The most arresting fact which emerged from the study of this new material was the extreme difficulty of reaching a correct interpretation of many passages in Iqbals’ poetry. Professor Nicholson was at the height of his great powers when he made his translation of the Asrar-e-Khudi; it was shortly after the completion of this task that he began work on the Mathnawi of Jalaluddin Rumi, a labour which occupied the rest of his life and crowned his splendid achievements in the field of oriental studies. All who put their hands to translating Iqbal may therefore well feel humbled, when they consider how many times the inner sense of his poetry escaped Professor Nicholson’s deep and careful scholarship. But they may well rejoice, that fortune has preserved this unique example of Iqbal’s exegesis of his own writings, by studying carefully the material which is assembled in these pages, the future worker in this field will find much to assist his undertaking.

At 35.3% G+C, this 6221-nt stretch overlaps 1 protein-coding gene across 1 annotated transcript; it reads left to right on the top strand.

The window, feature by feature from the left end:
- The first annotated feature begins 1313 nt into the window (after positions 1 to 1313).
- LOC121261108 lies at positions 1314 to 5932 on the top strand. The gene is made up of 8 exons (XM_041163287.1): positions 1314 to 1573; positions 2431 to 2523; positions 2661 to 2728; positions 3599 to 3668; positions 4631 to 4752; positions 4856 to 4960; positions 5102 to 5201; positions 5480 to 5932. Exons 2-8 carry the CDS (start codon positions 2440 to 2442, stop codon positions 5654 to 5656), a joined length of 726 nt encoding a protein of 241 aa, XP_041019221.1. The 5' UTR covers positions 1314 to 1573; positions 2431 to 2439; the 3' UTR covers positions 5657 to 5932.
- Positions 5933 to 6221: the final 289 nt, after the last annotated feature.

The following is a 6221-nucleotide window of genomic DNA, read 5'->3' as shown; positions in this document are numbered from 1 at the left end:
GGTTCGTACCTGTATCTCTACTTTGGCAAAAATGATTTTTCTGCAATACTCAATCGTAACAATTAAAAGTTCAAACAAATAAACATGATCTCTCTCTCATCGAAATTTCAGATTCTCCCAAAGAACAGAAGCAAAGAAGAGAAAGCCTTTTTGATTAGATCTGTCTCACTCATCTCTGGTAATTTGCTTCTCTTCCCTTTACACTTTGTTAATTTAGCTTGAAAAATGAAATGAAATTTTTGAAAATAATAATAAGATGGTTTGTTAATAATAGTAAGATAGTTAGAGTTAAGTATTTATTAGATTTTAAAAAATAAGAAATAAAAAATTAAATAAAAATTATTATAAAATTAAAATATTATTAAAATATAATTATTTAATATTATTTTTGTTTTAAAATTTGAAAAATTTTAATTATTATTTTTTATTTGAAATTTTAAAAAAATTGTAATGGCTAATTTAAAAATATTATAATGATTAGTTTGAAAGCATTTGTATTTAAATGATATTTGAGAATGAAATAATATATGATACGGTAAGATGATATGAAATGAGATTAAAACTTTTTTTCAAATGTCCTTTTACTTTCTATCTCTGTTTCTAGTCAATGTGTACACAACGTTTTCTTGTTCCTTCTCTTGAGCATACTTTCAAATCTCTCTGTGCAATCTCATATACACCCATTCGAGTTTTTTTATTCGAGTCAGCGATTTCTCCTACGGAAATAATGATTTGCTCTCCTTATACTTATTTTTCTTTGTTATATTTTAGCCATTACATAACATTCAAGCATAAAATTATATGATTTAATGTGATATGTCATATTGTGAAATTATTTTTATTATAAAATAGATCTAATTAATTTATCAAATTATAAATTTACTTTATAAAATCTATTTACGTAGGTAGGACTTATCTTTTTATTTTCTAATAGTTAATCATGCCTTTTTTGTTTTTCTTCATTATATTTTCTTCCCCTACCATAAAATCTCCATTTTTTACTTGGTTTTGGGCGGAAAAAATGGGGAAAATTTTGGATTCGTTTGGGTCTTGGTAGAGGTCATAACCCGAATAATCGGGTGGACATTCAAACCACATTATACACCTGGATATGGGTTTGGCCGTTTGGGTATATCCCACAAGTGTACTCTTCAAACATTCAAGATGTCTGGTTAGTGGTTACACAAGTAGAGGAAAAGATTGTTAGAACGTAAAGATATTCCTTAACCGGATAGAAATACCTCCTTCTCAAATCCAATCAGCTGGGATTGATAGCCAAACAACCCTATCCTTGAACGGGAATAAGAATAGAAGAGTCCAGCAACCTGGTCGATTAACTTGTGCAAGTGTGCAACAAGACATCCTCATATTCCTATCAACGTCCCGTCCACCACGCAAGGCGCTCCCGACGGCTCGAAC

I have used the symbol N. to indicate the first (1920) edition of Professor Nicholson’s translation. The letter I. is appended to all the corrections and annotations in Sir Muhammad Iqbal’s handwriting. The phrase Cf. N. rev. invites the reader to compare the changes and additions made in the second (revised) edition of the translation. The material marked I. is printed exactly as it occurs in the original copy, including erasures.

 

Introduction

Page xx. “The true person not only absorbs the world of matter; by mastering it he absorbs God Himself into his Ego.” N.

“The true person not only absorbs the world of matter by mastering it; he absorbs God himself into his Ego by assimilating Divine attributes”. I.

Page xxiv. “… as the Qur’an peaks of a barzakh, or intermediate state, which lasts until the Day of Resurrection.” N.

“… as the Qur’an speaks of a barzakh, or intermediate state, which, in the case of some individuals, will last until the Day of Resurrection.” I.

 

Sample Page